What to See in Tana Toraja?
A few minutes from Rantepao, artisans at Kete Kesu, a model Toraja settlements, produce bamboo carvings and other traditional handicrafts. The village itself has several well-maintained Tongkonan houses and rice barns. Visitors unsure about the propriety of tramping around someone’s village will be relieved to know that Kete Kesu has been converted into a living museum with the express purpose of displaying Toraja architecture and daily life. Other villages within sight of the roads, often sitting in an emerald sea of rice fields, display the Toraja penchant for baroque architectural adornment.
If the Toraja way of life is interesting, the way of death is a fascinating mix of rituals custom and spectacle. For the Toraja, the dead are as much a part of society as the living. At Lemo, cliffs rise precipitously from the ricefields like stonework condominiums. crypts carved with prodigious manual labor high into the solid rock house the mortal remains of Toraja nobility. Set amongst the crypts, the striking tau-tau, wooden effigies representing the deceased, look impassively on the world below.
At Londa, a network of coffin-filled caves reaches deep into the limestone hills. Visitors expecting a solemn, well-kept grotto are often shocked and disturbed by skeletons tumbling out of wooden coffins, skulls and bones arranged , to western eyes, according to some gruesome aesthetic. But the Toraja feels that since their ancestor’s souls are residing in heaven, ensuring continued fertility in farm and field, it is appropriate that their earthly remains be on display for the pleasure of honored foreign guests.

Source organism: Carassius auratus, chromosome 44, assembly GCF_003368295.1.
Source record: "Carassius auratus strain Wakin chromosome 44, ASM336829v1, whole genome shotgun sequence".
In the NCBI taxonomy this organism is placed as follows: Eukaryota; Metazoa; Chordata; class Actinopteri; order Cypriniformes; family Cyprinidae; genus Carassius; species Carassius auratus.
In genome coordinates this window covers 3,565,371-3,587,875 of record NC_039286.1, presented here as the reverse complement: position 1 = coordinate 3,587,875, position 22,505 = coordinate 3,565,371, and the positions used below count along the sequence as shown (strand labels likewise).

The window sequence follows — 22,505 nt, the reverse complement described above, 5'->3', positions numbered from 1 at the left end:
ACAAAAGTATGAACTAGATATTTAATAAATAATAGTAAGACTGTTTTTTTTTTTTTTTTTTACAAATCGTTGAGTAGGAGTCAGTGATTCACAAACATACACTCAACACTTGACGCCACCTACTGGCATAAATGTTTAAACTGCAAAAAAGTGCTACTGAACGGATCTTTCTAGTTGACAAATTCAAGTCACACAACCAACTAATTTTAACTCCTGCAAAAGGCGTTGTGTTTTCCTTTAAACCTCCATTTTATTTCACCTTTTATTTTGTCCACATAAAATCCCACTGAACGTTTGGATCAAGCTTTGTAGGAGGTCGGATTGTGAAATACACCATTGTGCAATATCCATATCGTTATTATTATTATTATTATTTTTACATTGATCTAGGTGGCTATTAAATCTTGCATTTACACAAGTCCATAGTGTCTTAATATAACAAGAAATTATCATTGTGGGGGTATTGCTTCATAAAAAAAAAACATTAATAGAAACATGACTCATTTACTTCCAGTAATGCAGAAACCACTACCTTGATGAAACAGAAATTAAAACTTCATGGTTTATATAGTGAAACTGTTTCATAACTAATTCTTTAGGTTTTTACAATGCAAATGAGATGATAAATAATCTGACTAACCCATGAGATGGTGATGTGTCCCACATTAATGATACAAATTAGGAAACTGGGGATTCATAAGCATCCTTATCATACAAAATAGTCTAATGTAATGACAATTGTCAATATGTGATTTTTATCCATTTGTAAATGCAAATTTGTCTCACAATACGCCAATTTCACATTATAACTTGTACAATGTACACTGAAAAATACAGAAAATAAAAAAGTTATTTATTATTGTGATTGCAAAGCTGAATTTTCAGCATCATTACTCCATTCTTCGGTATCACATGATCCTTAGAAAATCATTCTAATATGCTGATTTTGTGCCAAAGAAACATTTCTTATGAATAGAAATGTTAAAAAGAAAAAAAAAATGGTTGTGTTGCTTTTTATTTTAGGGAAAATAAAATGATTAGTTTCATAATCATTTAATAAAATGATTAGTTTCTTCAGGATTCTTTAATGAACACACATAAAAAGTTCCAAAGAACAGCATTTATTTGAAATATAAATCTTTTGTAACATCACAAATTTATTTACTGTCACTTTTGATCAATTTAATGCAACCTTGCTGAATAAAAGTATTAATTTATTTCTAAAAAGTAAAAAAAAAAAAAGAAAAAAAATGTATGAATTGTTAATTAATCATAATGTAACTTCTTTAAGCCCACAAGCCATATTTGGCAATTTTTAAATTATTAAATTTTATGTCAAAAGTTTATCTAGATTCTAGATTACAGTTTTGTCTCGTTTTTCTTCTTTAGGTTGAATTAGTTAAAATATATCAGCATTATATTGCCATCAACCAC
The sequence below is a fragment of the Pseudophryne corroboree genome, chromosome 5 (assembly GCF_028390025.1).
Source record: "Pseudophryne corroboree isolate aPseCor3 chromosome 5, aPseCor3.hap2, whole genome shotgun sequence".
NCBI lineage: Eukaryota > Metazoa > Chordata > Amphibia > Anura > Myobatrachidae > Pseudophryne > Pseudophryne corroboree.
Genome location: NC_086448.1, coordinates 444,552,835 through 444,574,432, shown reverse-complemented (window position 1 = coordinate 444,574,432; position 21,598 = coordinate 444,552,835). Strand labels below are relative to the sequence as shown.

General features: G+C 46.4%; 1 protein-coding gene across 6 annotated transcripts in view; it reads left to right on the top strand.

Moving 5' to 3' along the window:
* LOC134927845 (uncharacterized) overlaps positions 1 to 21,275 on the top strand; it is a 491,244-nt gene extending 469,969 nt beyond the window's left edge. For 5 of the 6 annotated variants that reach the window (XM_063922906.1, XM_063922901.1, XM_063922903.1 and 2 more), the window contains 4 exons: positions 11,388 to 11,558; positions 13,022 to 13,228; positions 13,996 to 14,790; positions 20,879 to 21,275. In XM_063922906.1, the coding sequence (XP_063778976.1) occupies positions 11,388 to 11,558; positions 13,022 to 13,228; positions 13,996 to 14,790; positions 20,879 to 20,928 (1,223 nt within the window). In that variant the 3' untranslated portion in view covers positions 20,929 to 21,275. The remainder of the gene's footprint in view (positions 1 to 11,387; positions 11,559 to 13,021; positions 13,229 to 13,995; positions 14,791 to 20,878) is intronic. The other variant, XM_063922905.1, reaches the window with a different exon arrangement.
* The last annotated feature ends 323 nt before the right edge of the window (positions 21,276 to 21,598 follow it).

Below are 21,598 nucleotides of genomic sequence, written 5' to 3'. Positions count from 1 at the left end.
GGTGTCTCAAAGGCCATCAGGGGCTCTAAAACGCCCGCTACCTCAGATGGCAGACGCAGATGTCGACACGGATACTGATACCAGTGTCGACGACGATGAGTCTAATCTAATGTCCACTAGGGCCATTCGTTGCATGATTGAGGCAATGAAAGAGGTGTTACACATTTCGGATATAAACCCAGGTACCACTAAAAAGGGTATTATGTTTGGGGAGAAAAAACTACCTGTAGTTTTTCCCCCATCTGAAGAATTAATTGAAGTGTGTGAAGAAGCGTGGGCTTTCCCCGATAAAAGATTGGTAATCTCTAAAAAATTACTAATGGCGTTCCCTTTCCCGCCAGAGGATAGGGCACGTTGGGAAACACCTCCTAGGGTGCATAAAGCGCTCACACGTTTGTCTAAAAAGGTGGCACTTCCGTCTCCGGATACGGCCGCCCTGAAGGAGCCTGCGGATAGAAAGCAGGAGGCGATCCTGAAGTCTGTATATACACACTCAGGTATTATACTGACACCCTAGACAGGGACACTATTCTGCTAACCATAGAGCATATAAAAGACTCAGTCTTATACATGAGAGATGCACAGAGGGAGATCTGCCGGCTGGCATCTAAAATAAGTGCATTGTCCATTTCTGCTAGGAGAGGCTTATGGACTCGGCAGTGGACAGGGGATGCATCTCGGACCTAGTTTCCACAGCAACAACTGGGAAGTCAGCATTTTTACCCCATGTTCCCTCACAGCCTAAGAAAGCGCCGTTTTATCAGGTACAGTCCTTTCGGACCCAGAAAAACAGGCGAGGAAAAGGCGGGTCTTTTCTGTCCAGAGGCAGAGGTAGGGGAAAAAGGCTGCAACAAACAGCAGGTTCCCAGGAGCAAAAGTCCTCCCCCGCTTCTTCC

While the valley between Rantepao and Makale provides a glimpse of Toraja life, the real Toraja lies in the surrounding mountains, accessible only on foot. In treks ranging from an easy day to a strenuous week, those with a moderate capacity for adventure can experience authentic Toraja village life in charming mountain hamlets. Even in the most remote mountain villages, visitors are welcomed openly. Long accustomed to foreigners stumbling unannounced into their settlements, village leaders will generally allow anybody to take a look the interior part of their houses.
The dramatic saddle-shaped roofs of Toraja Tongkonan house are popularly considered to represent the prows of the ships that brought the original TORAJA across the sea and up to Sa’dan river to a new moutain homeland.
Tongkonan houses remain centers of TORAJA ritual and community life. The size and style of ornamentation these houses indicate the family’s social status, though increasingly the family and surrounding communicty perceive that status differently.
There were plenty more to see in Toraja Land, like a beautifull panoramic view from top of Batutumonga (Mt. Sesean), our famous Funeral Ceremony that you will not find anywhere else and other things. So you don’t want to miss all this beautifull and traditional thing, that’s why we said “VISIT TORAJA LAND, WHILE THE CULTURE STILL INTACT” cause we don’t know probably within the next few years, all of this will be gone!